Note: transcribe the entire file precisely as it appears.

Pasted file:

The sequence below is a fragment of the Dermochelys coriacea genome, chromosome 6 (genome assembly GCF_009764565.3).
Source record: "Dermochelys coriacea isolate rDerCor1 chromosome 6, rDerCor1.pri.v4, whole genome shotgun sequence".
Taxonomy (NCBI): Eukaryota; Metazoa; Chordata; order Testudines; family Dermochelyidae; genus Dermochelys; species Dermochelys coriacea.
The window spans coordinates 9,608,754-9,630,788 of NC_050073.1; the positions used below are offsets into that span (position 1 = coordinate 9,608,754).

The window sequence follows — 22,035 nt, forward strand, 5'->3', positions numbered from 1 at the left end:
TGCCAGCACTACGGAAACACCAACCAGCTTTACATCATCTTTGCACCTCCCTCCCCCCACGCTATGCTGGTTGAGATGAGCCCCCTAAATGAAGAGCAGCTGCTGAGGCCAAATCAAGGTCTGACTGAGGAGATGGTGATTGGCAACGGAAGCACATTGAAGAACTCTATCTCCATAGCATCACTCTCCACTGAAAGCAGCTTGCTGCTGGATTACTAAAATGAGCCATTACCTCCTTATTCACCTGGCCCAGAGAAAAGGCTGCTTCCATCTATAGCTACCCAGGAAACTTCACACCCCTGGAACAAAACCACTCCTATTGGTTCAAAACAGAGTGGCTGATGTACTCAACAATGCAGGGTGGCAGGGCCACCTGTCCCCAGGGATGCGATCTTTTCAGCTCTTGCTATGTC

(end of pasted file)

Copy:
The sequence below is a fragment of the Dermochelys coriacea genome, chromosome 6 (genome assembly GCF_009764565.3).
Source record: "Dermochelys coriacea isolate rDerCor1 chromosome 6, rDerCor1.pri.v4, whole genome shotgun sequence".
Taxonomy (NCBI): Eukaryota; Metazoa; Chordata; order Testudines; family Dermochelyidae; genus Dermochelys; species Dermochelys coriacea.
The window spans coordinates 9,608,754-9,630,788 of NC_050073.1; the positions used below are offsets into that span (position 1 = coordinate 9,608,754).

The window sequence follows — 22,035 nt, forward strand, 5'->3', positions numbered from 1 at the left end:
TGCCAGCACTACGGAAACACCAACCAGCTTTACATCATCTTTGCACCTCCCTCCCCCCACGCTATGCTGGTTGAGATGAGCCCCCTAAATGAAGAGCAGCTGCTGAGGCCAAATCAAGGTCTGACTGAGGAGATGGTGATTGGCAACGGAAGCACATTGAAGAACTCTATCTCCATAGCATCACTCTCCACTGAAAGCAGCTTGCTGCTGGATTACTAAAATGAGCCATTACCTCCTTATTCACCTGGCCCAGAGAAAAGGCTGCTTCCATCTATAGCTACCCAGGAAACTTCACACCCCTGGAACAAAACCACTCCTATTGGTTCAAAACAGAGTGGCTGATGTACTCAACAATGCAGGGTGGCAGGGCCACCTGTCCCCAGGGATGCGATCTTTTCAGCTCTTGCTATGTC